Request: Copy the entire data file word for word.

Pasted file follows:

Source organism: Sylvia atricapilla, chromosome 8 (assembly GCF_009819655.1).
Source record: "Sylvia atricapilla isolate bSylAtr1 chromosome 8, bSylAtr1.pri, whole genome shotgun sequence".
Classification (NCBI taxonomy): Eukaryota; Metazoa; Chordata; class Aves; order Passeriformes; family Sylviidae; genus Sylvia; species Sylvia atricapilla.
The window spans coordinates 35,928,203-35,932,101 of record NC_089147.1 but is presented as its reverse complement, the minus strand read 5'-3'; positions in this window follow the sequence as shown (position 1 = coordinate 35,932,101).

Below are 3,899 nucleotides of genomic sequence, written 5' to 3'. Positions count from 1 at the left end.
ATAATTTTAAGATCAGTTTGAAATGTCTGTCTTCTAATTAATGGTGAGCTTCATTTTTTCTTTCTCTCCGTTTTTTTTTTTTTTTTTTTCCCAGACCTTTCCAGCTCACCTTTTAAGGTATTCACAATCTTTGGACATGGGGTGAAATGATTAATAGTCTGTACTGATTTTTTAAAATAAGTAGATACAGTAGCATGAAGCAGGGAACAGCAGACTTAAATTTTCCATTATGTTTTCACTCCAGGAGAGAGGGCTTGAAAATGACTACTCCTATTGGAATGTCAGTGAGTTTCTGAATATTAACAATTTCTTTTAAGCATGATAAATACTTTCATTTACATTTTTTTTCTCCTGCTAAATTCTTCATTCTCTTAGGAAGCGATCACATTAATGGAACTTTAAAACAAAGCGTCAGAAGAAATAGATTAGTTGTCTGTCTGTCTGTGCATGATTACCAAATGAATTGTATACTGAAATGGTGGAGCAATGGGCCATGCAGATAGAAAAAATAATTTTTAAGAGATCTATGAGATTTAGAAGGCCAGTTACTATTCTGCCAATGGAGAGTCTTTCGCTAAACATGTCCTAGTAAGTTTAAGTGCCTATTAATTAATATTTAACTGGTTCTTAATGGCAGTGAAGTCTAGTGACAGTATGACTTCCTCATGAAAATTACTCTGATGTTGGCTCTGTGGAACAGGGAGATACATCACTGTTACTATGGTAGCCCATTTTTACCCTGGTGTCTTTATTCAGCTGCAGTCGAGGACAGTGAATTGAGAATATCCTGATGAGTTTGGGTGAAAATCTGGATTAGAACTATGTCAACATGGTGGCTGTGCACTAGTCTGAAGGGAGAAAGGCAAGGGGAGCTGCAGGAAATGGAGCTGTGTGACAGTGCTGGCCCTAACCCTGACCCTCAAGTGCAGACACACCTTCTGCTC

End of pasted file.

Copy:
Source organism: Sylvia atricapilla, chromosome 8 (assembly GCF_009819655.1).
Source record: "Sylvia atricapilla isolate bSylAtr1 chromosome 8, bSylAtr1.pri, whole genome shotgun sequence".
Classification (NCBI taxonomy): Eukaryota; Metazoa; Chordata; class Aves; order Passeriformes; family Sylviidae; genus Sylvia; species Sylvia atricapilla.
The window spans coordinates 35,928,203-35,932,101 of record NC_089147.1 but is presented as its reverse complement, the minus strand read 5'-3'; positions in this window follow the sequence as shown (position 1 = coordinate 35,932,101).

Below are 3,899 nucleotides of genomic sequence, written 5' to 3'. Positions count from 1 at the left end.
ATAATTTTAAGATCAGTTTGAAATGTCTGTCTTCTAATTAATGGTGAGCTTCATTTTTTCTTTCTCTCCGTTTTTTTTTTTTTTTTTTTCCCAGACCTTTCCAGCTCACCTTTTAAGGTATTCACAATCTTTGGACATGGGGTGAAATGATTAATAGTCTGTACTGATTTTTTAAAATAAGTAGATACAGTAGCATGAAGCAGGGAACAGCAGACTTAAATTTTCCATTATGTTTTCACTCCAGGAGAGAGGGCTTGAAAATGACTACTCCTATTGGAATGTCAGTGAGTTTCTGAATATTAACAATTTCTTTTAAGCATGATAAATACTTTCATTTACATTTTTTTTCTCCTGCTAAATTCTTCATTCTCTTAGGAAGCGATCACATTAATGGAACTTTAAAACAAAGCGTCAGAAGAAATAGATTAGTTGTCTGTCTGTCTGTGCATGATTACCAAATGAATTGTATACTGAAATGGTGGAGCAATGGGCCATGCAGATAGAAAAAATAATTTTTAAGAGATCTATGAGATTTAGAAGGCCAGTTACTATTCTGCCAATGGAGAGTCTTTCGCTAAACATGTCCTAGTAAGTTTAAGTGCCTATTAATTAATATTTAACTGGTTCTTAATGGCAGTGAAGTCTAGTGACAGTATGACTTCCTCATGAAAATTACTCTGATGTTGGCTCTGTGGAACAGGGAGATACATCACTGTTACTATGGTAGCCCATTTTTACCCTGGTGTCTTTATTCAGCTGCAGTCGAGGACAGTGAATTGAGAATATCCTGATGAGTTTGGGTGAAAATCTGGATTAGAACTATGTCAACATGGTGGCTGTGCACTAGTCTGAAGGGAGAAAGGCAAGGGGAGCTGCAGGAAATGGAGCTGTGTGACAGTGCTGGCCCTAACCCTGACCCTCAAGTGCAGACACACCTTCTGCTC